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Liverpool 1, Chelsea 1: Leaving Money On The Table

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The Reds give up a golden opportunity with a late equalizer and a draw to Chelsea; Mo Salah gave Liverpool the lead but Willian stole the win away

Liverpool v Chelsea - Premier League Photo by Shaun Botterill/Getty Images

Liverpool 1 Salah 65’

Chelsea 1 Willian 85’

I don’t ask much from this team. I don’t even ask much from this sport. All I ask of Liverpool Football Club is that the teams they send out are the best possible versions of themselves. That they’re aware of who they are, who they represent, and what they’re capable of, and then perform well enough to justify that faith.

If I get frustrated with the team this year— and at various points over the past decade and change— it’s when they come up short of that. There are times when this team feels capable of so much more, but they never seem to get out of second gear.

I don’t think today’s 1-1 draw with Chelsea was out of a lack of effort. Liverpool gave it pretty much everything they had. But they came up short in a game where they really should’ve won, and I find myself having a difficult time coping with that.

The opening act of the game was, perhaps unsurprisingly, disconcerting. Liverpool ratcheted up the pressure from the word Go, forcing Chelsea to turtle themselves early as the Reds flooded forward. But nothing came of their work; in the attack, the ball frequently fell to James Milner (returned to central midfield for inscrutable reasons), who would piss it away needlessly. The game was set up for a Chelsea gut-punch goal against the run of play.

And when the visitors got a few good shots at goal after the 20th minute, our collective anxieties appeared to be validated. Simon Mignolet earned his dinner by the half-hour mark, but counting on him to bail us out this often and this early seemed a recipe for disaster. Our fate was rushing to meet us, and it appeared to bear the visage of Eden Hazard’s stupid face.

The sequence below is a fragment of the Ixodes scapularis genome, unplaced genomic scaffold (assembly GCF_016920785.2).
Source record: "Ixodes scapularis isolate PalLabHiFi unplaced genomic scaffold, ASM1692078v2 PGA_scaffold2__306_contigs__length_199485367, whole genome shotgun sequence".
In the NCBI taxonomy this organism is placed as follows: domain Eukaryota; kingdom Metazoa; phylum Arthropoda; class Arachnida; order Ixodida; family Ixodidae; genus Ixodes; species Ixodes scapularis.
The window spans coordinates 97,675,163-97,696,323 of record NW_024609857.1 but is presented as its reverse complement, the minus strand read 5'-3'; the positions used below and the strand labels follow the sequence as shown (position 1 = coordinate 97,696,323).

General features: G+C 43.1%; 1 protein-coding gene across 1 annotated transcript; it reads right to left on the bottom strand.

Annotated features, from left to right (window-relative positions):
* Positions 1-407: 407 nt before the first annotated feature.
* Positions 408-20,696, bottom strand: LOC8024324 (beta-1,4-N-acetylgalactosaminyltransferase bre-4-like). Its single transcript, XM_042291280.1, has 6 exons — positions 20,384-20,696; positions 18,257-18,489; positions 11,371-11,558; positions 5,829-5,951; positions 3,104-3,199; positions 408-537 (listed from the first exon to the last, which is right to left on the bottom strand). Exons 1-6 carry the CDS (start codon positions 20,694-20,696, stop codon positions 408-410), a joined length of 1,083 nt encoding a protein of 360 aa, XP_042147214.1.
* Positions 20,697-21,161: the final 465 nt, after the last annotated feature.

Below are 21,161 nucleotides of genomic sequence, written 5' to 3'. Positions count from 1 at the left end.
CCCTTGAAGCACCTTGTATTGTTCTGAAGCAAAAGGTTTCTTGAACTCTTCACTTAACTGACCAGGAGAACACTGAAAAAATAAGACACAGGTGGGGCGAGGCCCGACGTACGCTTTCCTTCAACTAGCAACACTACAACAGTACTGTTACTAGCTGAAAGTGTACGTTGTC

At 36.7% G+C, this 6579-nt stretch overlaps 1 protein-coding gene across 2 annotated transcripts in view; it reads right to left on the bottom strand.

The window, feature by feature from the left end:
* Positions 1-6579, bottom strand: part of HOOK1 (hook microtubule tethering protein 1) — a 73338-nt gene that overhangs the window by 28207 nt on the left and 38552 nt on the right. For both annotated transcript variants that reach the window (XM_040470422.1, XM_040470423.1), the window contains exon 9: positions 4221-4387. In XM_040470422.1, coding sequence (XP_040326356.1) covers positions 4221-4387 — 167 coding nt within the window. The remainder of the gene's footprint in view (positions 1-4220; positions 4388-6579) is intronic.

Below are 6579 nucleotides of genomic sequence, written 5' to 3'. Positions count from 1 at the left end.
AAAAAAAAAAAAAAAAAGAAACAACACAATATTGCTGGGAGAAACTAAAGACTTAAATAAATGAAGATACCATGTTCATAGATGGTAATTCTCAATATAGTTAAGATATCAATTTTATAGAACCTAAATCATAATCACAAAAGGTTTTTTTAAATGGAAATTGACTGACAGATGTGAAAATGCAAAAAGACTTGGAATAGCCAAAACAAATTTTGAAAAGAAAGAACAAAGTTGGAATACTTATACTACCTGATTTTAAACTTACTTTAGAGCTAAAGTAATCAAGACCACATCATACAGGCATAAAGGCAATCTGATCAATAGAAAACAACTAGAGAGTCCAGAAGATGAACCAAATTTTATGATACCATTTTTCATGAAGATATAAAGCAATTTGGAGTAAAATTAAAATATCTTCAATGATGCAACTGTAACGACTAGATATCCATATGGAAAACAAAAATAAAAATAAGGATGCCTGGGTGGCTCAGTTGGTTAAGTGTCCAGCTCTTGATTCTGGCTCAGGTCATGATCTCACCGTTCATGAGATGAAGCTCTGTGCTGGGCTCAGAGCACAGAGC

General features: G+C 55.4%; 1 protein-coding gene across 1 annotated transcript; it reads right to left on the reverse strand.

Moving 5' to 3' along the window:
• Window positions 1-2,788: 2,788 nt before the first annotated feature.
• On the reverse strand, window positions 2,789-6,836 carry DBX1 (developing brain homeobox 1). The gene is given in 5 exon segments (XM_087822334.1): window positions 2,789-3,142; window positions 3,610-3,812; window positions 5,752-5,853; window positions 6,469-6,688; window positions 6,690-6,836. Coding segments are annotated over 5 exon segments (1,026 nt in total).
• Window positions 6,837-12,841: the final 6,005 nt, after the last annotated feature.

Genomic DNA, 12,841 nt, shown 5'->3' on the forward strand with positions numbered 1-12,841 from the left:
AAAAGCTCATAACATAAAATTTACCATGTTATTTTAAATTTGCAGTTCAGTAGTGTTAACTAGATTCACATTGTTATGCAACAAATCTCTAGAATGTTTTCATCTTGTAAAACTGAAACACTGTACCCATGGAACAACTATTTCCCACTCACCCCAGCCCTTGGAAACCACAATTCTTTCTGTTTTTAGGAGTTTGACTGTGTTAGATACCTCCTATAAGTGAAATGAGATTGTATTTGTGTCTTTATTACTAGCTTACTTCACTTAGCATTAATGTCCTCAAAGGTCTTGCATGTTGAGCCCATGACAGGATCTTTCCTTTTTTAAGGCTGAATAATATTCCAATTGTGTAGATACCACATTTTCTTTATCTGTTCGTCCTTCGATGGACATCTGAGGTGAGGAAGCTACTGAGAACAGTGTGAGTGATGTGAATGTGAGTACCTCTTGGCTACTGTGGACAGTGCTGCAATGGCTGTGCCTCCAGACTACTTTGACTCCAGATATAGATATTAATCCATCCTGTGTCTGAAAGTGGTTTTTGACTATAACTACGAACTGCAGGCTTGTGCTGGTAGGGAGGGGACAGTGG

This set the tone for the rest of the half. Chelsea would win the ball back in their own half and quickly storm the cycle. Hazard and Alvaro had some close calls but Liverpool somehow, somehow, managed to escape. All in all, a goalless draw at halftime seemed pretty great.

The second half didn’t start off much better. There was more pushing and shoving, and more set pieces, but for the most part the tenor and tone was the same as the first half. By the time the hour mark came around the prospect of this thing ending 0-0 began to loom large.

It’s worth noting: Daniel Sturridge acquitted himself well. He provided much of Liverpool’s attacking verve— such as it was— and had a few decent chances. He justified the faith placed in him with the start.

But it was Mohamed Salah that ultimately put Liverpool ahead; in the 65th minute, he threaded the needle through Chelsea’s back line and finished cleanly.

The goal was Salah’s 15th for the season. 10th in the Premier League. It’s still only November.

After the goal, the game settled into a predictable— if somewhat frantic— pattern. Chelsea laid siege to Mignolet’s goal, desperate for an equalizer. Liverpool’s back line held on as best they could. Salah and Alex Oxlade-Chamberlain tried to spark the odd counter-attack. But for the most part, Liverpool were just trying to hang on.

But you’ve seen this movie before. Chelsea threw an attack together and Willian hit a diagonal cross into the box. The ball ended up sailing into Mignolet’s net and Chelsea celebrated on our grass.

Klopp, at least, wasn’t happy with a draw. With five minutes remaining plus stoppage time, Adam Lallana (finally back from injury) and Sadio Mane checked into the game, hoping to make the difference in the dying moments.

It wasn’t enough. Liverpool went on to drop points at home against the defending champions.

It’s a fair result, all things considered. But Liverpool surrendered a lead late for the second time in less than a week. And today, with Tottenham dropping points at home to West Brom (lol), the Reds had an opportunity to climb back into the Top 4 if they held on to the lead. They couldn’t, and they didn’t.

This, I think, is at the heart of some fans’ frustrations with this side. We see what they’re capable of, and we see them fall short of it all too often.